Beneo has created two prototype variants of its textured wheat protein BeneoPro W-Tex – with 7 mm and 5 mm as average particle sizes.

“They are ideal for the preparation of ground meat products such as plant-based burgers and meat-free meatballs, and can also resist tougher processing conditions and freezing, making them ideal for minced meat replacement in frozen vegan ready meals,” details Donck.

“For plant-based sausages, the BeneoPro W-Tex’s existing formulation has been recreated using a textured protein of smaller particle size of average 5 mm, instead of the standard 7 mm, for producers looking for finer textures in plant-based sausages, whether emulsified or not.”

For producers looking to replace the texture of chicken – in imitation chicken nuggets or strips – a variant of BeneoPro W-Tex has been created that has a slightly lower protein content of a minimum 60%, on dry matter. “It has a higher water holding capacity and as a consequence creates softer, juicier, more chicken-like textures,” notes Donck.

Replacing dairy with rice in sweets
Furthermore, when it comes to sweets, Beneo notes that a third of flexitarians are buying alternatives, with an extra 42% also interested in purchasing them.

“In fact, Beneo’s recent plant-based global consumer research highlights that a third of consumers worldwide would like to see more dairy-free chocolate in supermarkets,” continues Donck.

“But three-quarters of these shoppers say that it is very important that dairy-free chocolate has a similar smooth mouthfeel as products containing dairy,” he stresses.

With this in mind, Beneo has been developing recipes for plant-based cocoa bars that show off the potential of rice ingredients as a replacement for dairy. “As well as creating stable and creamy textures, this clean label ingredient also delivers a soft, smooth mouthfeel,” Donck highlights.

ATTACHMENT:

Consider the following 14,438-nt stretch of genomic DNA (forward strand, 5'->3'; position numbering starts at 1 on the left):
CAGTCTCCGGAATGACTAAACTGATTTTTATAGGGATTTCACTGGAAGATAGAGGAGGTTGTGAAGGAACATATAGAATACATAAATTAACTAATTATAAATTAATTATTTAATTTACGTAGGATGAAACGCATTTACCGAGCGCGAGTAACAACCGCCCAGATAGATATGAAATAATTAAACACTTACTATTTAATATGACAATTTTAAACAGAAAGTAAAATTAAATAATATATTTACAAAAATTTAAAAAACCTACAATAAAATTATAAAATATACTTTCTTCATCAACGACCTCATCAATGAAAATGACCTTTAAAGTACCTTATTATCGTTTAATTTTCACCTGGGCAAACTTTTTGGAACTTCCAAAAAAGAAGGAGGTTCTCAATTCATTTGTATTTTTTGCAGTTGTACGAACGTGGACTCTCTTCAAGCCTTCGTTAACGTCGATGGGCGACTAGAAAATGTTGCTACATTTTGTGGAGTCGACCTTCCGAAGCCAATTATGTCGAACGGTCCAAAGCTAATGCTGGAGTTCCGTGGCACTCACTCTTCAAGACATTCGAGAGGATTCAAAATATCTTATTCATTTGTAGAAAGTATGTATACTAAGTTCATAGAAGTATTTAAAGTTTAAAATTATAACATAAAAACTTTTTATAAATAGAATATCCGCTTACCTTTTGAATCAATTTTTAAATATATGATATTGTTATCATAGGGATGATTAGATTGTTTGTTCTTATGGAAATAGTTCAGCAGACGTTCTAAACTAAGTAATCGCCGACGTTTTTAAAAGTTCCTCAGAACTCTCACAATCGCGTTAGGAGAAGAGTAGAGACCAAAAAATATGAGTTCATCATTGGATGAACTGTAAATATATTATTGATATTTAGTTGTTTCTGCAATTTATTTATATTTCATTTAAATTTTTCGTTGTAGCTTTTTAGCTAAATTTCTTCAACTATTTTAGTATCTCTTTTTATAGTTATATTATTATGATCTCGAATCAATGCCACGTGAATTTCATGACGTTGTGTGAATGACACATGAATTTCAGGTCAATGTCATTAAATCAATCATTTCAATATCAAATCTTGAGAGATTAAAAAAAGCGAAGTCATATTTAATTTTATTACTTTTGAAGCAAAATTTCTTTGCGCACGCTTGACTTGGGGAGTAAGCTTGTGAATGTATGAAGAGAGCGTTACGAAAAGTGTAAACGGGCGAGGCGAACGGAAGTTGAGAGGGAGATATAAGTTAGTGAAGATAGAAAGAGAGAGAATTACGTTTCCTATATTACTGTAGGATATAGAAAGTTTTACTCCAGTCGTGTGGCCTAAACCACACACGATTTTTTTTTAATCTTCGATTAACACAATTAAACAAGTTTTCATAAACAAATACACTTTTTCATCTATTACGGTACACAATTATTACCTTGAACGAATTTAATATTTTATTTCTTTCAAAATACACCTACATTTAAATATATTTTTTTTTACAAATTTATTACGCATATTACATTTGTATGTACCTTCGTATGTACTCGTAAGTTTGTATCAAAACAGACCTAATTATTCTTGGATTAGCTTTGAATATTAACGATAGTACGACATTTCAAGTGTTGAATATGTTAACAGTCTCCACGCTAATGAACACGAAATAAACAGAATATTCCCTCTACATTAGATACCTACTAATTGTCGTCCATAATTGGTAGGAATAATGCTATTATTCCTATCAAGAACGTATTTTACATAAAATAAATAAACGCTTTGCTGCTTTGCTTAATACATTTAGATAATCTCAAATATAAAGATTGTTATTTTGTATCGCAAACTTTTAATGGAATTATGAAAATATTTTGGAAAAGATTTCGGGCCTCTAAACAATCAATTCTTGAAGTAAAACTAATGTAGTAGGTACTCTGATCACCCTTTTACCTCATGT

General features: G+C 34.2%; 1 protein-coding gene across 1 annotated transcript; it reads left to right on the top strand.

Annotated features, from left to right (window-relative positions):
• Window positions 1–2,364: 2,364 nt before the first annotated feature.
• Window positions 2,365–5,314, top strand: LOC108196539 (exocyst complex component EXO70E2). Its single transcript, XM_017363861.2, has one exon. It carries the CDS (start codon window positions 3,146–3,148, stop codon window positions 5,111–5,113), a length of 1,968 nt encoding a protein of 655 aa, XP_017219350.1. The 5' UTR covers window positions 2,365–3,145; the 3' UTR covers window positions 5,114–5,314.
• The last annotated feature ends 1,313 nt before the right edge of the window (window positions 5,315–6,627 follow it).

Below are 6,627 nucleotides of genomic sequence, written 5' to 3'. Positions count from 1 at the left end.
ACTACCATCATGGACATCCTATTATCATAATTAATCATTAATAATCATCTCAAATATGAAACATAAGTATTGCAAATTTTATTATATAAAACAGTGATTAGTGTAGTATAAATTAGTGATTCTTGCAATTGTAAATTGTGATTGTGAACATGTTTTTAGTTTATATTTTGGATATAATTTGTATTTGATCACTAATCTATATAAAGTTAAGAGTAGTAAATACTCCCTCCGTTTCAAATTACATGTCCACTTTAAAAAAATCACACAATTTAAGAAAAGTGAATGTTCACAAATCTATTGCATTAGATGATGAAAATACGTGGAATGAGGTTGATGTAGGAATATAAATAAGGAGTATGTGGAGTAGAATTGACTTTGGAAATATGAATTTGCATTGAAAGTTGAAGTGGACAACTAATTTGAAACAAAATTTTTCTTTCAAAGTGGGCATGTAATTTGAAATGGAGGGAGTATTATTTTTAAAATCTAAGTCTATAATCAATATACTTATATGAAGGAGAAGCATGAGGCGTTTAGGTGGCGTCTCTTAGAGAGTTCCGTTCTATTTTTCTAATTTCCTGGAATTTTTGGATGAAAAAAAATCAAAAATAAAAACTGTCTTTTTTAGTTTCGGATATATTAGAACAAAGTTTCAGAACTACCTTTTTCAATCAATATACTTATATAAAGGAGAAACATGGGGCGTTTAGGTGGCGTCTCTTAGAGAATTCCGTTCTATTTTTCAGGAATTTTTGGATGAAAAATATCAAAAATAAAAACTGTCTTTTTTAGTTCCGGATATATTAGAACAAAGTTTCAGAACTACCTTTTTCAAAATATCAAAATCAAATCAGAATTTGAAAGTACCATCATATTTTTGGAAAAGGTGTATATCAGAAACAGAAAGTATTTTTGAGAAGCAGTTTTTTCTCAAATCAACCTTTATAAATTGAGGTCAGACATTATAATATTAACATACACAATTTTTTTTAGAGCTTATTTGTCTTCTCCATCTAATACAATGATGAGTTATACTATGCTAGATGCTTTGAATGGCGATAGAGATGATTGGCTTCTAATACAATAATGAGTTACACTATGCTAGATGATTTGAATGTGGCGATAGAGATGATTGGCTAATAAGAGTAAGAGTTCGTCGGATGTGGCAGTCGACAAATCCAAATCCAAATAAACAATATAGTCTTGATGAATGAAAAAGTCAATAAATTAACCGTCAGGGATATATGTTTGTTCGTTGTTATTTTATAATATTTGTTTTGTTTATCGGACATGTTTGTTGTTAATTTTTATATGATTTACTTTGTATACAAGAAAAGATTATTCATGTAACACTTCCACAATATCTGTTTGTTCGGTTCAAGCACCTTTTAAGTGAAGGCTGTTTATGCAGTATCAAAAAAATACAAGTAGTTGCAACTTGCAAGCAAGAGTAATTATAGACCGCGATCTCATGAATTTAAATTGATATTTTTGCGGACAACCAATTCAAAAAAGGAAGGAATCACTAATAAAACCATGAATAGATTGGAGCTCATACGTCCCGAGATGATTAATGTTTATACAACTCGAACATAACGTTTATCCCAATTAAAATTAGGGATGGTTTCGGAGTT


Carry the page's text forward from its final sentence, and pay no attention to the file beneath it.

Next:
Vegan NPD within chocolate and confectionery has been gathering pace in recent years, as formulators develop more sophisticated methods of imitating the creamy textural and flavor properties associated with the traditional options.

Tapping into the conscience-free indulgence trend, Lindt launched a vegan chocolate range made from oat milk last August.

Barry Callebaut recently expanded its North American plant-based portfolio with a dairy-free organic chocolate. One of the cocoa giant’s earliest iterations of milk-free chocolate was its Pathway range, which is ready to use for myriad applications, including confectionery, baked goods, cereals and snack products.

Machine learning for cleaner “all-plant” reformulation
Plant-only food-tech start-up The Live Green Group, Inc. has signed a commercial agreement with multinational food company Sigma via their internal start-up, FoodForms, which offers alternative food recipe solutions to third parties. 

Charaka – Live Green’s AI machine learning recommendation engine – will be utilized by The Live Green to offer alternative solutions to third parties looking to replace common food additives, such as methylcellulose.

With a database comprising 15,000 plants and over 500,000 data points, the Charaka search engine recommends 100% plant-only ingredients to replace additives in food.

“Charaka brings in the paradigm shift from plant-based to plant-only, to accelerate the industry’s transition to healthy and sustainable food systems,” says Priyanka Srinivas, founder of The Live Green.

“The most complex and cool aspect of our AI recommendation engine is its databases. Charaka’s databases – built using ancestral wisdom of plant nutrition – reduce trial and error and aid R&D at a fraction of the cost and time.”

The company has uncovered 450,000 plants and 10 million plant compounds that can help serve any functionality that we need, including preservation, coloring and flavoring. “The databases capture more than 50 properties of each plant which Charaka’s algorithms analyze to identify hidden and non-linear relationships at scale,” Srinivas notes.

“It’s incredibly efficient and economical to use the recommendation engine working together with FoodForms to offer alternative solutions to third parties looking to make their foods tastier, healthier and more sustainable without compromising on organoleptic properties, nutrition and production at scale,” she concludes.

By Benjamin Ferrer